What’s next for you? I really enjoyed dipping my toes into the romance genre pool. It gave me a chance to show the softer side I hide behind the natural walls of defense built over time, but I’ve been back to writing thrillers since completing The Way We Were. A new series, A Destiny to Die For, has pretty much taken up my writing time of late. The first book, not for the faint hearted, is scheduled for publication in February next year, but it is ready and in waiting right now, so who knows it might be that bit earlier. The story is in a modern-day setting beginning in the favelas of Brazil. My main character is a woman revealing her story in the First Person, so when the time comes to produce an audiobook I will be looking out for a female narrator who can maintain a Latin lilt to her English.
About The Way We Were Audiobook
Author: Rik Stone
Narrator: Bob Sterry
Length: 6 hours 13 minutes
Publisher: Silver Publishing⎮2018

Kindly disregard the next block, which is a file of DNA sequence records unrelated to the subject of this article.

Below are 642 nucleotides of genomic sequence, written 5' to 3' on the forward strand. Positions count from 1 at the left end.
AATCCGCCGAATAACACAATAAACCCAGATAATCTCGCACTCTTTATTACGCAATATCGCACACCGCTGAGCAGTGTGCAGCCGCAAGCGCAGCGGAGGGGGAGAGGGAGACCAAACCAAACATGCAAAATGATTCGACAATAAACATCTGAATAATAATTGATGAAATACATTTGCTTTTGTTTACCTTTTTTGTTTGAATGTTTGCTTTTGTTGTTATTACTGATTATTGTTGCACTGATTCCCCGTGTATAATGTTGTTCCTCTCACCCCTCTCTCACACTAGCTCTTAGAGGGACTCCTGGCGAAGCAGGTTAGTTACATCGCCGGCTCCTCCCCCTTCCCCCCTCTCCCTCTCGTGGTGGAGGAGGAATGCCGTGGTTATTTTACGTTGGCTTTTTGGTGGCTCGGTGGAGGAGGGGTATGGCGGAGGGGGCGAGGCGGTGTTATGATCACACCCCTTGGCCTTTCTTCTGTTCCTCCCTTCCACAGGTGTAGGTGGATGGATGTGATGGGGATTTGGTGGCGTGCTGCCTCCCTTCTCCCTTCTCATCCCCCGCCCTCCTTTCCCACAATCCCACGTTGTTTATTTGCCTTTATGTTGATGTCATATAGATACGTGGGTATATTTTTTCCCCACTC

Genre: Short Stories & Anthologies
Release date: July 31, 2018
Synopsis: It seemed more than a little odd that he might meet someone exactly like his ex and on the first night he'd been out since being dumped for bad behavior. If he could get to show her his other side, things might be a little different this time around. But was that likely after what he said in the first two minutes of meeting her?
Jon loved Sally unconditionally, and them keeping him from her was tearing him apart. But they seemed to have complete control over him. How could he possibly turn things around?
Three sisters arrive in a new country. The last thing they expected was to end up on the wrong side of an interrogation table, but does it turn out to be what they'd always hoped for?
Widowed several years earlier, Annie's mom cajoled her into starting again, but the world seemed so different now, and there were those who were out to separate her from her money. She wanted to crawl back to the comfort of her self-imposed life of a hermit but that wouldn't be fair on those worse off than her. The detective she hires to get to the bottom of the problem is really quite a dish, but she had to remember, he was only working for her.
Melanie has a schoolgirl crush on Joe Romano, and when he asks her out, she is more than excited. But he lets her down, and she cries all the way home, swearing never to speak to him again. Six years later, their working lives cross paths. Joe has always carried a torch for Melanie and does everything he can to make up for his boyhood stupidity. Is it too late?
Audiobook Sample of The Way We Were